Teatro Di San Carlo is the world’s oldest theatre and opera house. What a luxury that they have brought the classic ballet, Giselle, here. With them comes riveting artistry, historical importance, and undeniable beauty.
The optics were outstanding — virtuosity was in no short supply; the artists had unyielding expressivity and soul. Even amidst the corps de ballet came outstanding performances as dancers overflowed with emotive power. Everything was perfect, with perhaps a couple of nervous moments as dancers worked heroically to accomplish the dance, but all that made the show more exciting. Unfortunately, the sound quality left some to be desired; I could not tell if it was the recording itself or technical glitches that invisible people were scrambling to fix.
I wish for the days of live orchestra, for days when governments would pour resources into transporting orchestras around the world and know that it is as important as transporting armies around the world.
Giselle is the quintessential romantic ballet. The dance steps are minimal, with lots of repetition, to serve the purpose of deeper expression. I was floored by the dancers’ performance — in the first act; they are bright, sparkling and delightfully frothy; in the second act, they are terrifyingly cold and commanding. The steps and music remain largely similar between acts; yet while remaining fleet-footed and weightless, the same group of dancers conveyed deep sorrow and heavy hearts. This must be why ballet is magical.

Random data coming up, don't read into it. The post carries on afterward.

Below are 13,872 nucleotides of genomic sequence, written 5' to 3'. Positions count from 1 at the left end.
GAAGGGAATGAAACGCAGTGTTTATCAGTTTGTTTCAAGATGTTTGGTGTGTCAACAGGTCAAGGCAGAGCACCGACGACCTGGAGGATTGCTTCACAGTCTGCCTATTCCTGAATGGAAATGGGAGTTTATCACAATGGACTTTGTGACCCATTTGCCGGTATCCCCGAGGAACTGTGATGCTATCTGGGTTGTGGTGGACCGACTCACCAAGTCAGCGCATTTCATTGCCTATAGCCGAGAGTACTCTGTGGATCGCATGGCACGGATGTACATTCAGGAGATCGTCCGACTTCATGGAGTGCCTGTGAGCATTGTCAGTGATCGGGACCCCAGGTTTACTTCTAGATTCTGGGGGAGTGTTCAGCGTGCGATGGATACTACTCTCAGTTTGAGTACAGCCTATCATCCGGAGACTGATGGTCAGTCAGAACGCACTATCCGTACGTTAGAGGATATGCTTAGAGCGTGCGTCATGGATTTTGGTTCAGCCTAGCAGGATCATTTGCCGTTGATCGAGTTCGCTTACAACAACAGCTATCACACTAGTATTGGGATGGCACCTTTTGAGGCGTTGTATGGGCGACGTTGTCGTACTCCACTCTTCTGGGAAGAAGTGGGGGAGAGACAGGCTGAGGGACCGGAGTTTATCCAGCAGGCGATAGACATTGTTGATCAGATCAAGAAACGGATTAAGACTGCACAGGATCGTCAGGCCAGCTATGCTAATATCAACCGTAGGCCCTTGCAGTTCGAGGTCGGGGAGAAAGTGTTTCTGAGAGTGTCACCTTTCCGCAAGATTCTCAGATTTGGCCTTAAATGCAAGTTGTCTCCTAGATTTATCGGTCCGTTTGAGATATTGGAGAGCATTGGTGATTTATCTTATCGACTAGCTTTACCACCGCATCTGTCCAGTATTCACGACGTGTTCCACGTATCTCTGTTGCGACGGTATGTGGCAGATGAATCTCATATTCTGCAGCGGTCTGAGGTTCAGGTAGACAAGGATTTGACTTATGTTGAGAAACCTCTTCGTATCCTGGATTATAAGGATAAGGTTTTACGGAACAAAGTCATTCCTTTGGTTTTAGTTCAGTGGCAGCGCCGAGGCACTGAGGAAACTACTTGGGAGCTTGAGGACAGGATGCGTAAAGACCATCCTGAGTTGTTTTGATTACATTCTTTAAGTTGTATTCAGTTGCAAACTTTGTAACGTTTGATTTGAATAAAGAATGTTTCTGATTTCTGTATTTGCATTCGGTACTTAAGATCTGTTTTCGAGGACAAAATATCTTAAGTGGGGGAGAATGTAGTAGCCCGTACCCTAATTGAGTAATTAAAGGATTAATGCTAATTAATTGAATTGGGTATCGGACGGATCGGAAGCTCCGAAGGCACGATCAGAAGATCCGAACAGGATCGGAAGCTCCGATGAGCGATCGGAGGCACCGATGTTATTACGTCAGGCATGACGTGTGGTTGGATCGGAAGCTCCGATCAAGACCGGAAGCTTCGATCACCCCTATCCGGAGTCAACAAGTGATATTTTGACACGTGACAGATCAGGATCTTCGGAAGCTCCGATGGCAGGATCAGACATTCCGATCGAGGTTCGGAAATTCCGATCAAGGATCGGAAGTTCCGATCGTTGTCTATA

The public of 1841 would appreciate emotion and expression over form; they would connect as middle-class post-Enlightenment arts patrons with the story about ordinary folk. Today I observe the story’s reflection on the politics of class; noble folk wear more stuff on their heads, move much less than the excitable kinetic peasants, glide in and out of the story with untouchable dignity, and only turn around and ignore Giselle when she goes mad and dies. It is relentlessly elegant, a stark reminder of the rigidity of social structures, even today. Many a time, we simply turn away. A small theatrical detail, but such impact.
The Romantic ballet emphasised individualism, and also marked the cult of the ballerina. Anna Chiara Amirante’s Giselle was transporting. A perfect sweet-natured ingenue and a carefree peasant. The steely Myrtha, queen of the Wilis, Martina Affaticato oozed propriety, vengeance, and righteousness. In the best way possible, it was like watching a corpse dance (terrifying).
At the end of the ballet, my partner turns to me and says “ballet is incredibly chauvinist”. He observes that the women forever exude beauty and grace while teetering at the edge of pain, whereas the men seem to zip on and off stage with boundless exuberance and power. The feminist and post-feminist angles on the ballet are fascinating topics; however at the end of the day art is art, and Teatro di San Carlo reveals why Giselle remains relevant.